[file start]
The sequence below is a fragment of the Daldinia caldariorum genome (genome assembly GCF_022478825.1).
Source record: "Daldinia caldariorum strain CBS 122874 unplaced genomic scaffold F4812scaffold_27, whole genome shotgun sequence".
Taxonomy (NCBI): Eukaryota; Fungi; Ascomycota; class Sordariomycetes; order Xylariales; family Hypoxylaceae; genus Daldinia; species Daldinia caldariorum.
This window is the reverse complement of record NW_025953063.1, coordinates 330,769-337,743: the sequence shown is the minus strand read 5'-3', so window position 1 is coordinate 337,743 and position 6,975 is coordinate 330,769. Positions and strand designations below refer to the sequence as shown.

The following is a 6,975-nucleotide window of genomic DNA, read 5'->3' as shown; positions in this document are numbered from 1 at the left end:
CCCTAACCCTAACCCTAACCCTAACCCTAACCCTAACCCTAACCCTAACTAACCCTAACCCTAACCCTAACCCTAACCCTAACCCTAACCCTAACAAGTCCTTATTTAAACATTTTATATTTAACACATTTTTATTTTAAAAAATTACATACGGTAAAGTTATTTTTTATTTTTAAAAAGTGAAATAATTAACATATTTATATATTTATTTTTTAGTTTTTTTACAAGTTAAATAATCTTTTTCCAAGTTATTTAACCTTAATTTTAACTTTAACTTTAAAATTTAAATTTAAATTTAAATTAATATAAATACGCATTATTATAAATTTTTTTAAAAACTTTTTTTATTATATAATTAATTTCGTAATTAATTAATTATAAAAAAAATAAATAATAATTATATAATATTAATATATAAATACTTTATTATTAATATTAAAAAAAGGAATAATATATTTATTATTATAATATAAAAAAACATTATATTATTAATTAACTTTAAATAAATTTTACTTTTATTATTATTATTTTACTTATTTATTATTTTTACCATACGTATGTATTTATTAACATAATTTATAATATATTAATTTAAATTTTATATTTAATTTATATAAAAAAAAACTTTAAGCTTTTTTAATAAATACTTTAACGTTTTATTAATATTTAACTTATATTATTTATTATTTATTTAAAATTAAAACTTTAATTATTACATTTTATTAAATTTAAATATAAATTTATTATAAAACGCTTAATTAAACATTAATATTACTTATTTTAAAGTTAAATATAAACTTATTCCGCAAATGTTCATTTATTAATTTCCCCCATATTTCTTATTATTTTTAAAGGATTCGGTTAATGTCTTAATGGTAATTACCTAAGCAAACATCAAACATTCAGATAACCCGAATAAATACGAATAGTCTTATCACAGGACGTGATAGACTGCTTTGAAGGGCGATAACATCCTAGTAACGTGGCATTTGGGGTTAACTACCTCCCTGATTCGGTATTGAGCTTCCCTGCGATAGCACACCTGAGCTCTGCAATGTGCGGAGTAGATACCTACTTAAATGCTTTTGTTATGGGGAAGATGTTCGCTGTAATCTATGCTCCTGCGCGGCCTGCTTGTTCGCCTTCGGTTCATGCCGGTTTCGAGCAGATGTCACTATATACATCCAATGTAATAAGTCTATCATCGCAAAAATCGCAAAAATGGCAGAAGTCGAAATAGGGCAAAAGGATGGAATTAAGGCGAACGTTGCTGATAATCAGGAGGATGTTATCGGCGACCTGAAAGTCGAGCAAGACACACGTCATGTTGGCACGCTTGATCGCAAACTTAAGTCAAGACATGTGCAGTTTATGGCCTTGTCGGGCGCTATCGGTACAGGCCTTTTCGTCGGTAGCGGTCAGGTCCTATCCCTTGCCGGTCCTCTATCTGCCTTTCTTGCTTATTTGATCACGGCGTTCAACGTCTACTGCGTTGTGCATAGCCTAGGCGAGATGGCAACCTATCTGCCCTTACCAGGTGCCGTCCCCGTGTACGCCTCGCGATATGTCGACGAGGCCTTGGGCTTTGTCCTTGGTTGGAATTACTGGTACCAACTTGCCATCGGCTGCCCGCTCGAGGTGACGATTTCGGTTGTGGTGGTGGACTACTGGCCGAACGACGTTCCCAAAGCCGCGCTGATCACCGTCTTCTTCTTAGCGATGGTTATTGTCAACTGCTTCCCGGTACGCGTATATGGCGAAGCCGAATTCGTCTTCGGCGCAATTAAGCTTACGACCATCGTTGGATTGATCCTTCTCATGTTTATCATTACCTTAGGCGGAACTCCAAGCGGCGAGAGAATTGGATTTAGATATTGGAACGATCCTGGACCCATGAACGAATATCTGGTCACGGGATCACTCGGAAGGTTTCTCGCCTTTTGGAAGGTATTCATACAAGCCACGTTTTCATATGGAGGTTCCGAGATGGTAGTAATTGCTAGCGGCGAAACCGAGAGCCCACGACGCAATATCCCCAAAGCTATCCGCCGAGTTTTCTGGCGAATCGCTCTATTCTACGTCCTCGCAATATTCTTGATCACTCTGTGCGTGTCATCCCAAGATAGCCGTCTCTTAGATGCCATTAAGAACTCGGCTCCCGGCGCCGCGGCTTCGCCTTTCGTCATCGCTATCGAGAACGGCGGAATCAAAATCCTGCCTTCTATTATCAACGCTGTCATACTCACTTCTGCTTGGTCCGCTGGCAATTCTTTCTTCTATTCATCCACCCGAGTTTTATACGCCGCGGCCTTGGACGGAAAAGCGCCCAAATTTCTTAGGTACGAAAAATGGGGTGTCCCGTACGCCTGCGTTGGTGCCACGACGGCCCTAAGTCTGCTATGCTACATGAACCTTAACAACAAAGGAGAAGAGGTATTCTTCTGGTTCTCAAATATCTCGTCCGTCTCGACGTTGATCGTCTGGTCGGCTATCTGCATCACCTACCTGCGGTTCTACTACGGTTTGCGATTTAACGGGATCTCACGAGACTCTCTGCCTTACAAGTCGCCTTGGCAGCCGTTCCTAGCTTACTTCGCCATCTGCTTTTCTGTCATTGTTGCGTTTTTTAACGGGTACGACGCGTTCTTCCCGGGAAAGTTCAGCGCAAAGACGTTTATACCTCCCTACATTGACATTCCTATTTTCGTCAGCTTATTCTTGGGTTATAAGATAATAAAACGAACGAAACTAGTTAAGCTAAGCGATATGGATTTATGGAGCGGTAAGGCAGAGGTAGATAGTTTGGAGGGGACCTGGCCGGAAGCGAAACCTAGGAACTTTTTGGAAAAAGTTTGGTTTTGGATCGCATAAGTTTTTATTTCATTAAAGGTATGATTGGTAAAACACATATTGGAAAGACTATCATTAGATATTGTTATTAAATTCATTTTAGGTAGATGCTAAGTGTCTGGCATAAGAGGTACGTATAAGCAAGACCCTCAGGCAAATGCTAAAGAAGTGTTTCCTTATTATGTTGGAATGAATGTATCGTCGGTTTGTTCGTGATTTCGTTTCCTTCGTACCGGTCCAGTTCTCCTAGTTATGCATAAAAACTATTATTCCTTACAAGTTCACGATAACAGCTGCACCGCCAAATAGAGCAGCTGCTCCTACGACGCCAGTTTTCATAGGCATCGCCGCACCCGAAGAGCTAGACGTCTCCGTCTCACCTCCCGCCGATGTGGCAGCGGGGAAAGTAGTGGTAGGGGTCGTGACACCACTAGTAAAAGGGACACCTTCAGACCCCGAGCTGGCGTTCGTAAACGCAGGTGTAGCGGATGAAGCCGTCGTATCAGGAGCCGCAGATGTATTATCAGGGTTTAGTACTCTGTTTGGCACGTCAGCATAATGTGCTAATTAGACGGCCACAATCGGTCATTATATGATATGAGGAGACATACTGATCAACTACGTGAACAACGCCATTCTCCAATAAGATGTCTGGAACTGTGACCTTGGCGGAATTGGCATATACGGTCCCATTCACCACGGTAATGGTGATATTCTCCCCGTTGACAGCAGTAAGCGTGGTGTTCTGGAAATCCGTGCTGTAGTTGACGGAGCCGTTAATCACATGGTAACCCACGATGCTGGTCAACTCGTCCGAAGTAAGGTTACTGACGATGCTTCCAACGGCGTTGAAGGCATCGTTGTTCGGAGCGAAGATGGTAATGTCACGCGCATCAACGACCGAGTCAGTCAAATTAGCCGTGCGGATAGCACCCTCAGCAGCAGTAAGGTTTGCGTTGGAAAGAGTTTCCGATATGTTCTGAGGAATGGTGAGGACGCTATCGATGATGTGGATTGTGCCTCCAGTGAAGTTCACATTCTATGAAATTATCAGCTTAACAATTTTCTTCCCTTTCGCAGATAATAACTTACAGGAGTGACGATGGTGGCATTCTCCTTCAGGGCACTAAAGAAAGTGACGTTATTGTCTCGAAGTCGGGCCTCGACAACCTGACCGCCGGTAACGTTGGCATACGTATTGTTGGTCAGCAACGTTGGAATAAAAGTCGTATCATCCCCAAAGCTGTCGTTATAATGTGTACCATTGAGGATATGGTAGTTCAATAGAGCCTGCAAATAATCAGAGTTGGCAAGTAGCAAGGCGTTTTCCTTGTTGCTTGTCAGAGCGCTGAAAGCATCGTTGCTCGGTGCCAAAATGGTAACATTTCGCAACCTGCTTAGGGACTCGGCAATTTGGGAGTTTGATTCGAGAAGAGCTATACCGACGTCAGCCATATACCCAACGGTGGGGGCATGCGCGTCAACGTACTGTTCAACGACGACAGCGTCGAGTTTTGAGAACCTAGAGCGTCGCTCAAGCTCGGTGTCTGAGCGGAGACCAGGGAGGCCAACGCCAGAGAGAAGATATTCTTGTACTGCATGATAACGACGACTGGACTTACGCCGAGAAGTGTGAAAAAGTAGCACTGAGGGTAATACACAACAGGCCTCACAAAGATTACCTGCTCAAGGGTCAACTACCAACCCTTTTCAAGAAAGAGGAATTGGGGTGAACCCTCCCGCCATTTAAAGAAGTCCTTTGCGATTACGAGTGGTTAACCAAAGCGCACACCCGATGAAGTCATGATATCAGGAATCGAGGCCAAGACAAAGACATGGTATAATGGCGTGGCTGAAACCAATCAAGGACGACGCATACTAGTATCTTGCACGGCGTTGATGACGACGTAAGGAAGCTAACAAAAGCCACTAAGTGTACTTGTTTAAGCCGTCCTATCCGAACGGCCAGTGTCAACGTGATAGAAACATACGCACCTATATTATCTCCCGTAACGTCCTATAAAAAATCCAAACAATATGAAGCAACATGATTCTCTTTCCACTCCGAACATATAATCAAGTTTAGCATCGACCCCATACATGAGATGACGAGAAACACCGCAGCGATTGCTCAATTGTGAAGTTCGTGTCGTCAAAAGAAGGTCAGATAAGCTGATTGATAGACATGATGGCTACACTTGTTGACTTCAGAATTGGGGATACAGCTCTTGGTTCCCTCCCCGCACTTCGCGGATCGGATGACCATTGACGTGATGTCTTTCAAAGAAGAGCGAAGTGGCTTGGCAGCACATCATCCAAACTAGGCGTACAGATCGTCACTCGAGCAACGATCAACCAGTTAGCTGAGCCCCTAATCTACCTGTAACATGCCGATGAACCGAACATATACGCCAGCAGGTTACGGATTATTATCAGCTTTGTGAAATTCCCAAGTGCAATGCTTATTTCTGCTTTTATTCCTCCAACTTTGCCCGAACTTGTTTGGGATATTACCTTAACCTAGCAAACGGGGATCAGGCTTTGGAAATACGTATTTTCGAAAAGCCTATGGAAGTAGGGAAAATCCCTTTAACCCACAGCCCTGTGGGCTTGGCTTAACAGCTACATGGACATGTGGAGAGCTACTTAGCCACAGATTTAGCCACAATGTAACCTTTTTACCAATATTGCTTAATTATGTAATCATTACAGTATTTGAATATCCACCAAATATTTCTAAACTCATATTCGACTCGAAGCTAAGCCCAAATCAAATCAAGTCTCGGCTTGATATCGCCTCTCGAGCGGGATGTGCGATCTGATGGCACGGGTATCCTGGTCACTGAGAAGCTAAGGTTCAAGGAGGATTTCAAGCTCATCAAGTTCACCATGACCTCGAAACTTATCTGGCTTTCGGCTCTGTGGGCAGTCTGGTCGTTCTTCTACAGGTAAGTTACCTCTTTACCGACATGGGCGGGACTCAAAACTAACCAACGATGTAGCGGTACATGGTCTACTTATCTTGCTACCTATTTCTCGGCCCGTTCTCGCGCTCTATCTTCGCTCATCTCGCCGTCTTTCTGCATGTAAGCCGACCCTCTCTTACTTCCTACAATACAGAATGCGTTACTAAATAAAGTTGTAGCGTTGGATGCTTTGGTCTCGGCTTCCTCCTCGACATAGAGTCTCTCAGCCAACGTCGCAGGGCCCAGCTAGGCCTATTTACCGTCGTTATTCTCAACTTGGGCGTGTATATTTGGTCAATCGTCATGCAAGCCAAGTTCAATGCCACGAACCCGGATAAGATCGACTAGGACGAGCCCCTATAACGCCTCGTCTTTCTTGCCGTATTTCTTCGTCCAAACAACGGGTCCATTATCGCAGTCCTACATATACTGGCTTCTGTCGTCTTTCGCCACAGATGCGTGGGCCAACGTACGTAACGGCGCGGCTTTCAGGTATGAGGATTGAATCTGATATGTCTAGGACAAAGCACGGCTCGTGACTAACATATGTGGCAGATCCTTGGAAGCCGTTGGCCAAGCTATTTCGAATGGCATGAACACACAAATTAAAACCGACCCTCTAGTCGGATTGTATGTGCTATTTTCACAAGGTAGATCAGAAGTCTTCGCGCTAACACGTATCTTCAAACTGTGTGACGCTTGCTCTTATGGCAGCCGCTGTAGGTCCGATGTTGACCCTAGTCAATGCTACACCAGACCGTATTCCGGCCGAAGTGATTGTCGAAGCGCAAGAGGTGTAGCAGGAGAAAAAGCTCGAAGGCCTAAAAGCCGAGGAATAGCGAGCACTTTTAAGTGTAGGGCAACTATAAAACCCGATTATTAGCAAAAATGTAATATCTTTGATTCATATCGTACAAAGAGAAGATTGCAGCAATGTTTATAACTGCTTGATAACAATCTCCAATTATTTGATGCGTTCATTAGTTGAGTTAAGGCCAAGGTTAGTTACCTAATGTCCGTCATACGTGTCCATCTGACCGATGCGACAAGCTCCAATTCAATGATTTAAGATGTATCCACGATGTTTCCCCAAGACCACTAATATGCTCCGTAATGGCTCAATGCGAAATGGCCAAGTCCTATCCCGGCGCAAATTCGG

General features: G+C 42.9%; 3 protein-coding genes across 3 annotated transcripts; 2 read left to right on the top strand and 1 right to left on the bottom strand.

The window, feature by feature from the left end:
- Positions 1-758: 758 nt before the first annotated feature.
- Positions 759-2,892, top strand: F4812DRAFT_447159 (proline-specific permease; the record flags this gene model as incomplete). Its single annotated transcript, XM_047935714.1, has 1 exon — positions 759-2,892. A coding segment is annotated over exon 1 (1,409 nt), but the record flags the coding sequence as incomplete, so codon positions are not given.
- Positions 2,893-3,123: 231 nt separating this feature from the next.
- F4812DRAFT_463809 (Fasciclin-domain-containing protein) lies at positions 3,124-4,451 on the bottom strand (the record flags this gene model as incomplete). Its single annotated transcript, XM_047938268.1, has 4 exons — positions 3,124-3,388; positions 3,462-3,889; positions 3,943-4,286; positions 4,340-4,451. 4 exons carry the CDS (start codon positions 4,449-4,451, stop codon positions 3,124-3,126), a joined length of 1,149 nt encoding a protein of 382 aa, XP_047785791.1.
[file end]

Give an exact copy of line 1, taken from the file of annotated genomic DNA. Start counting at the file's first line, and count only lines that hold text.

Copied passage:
The sequence below is a fragment of the Daldinia caldariorum genome (genome assembly GCF_022478825.1).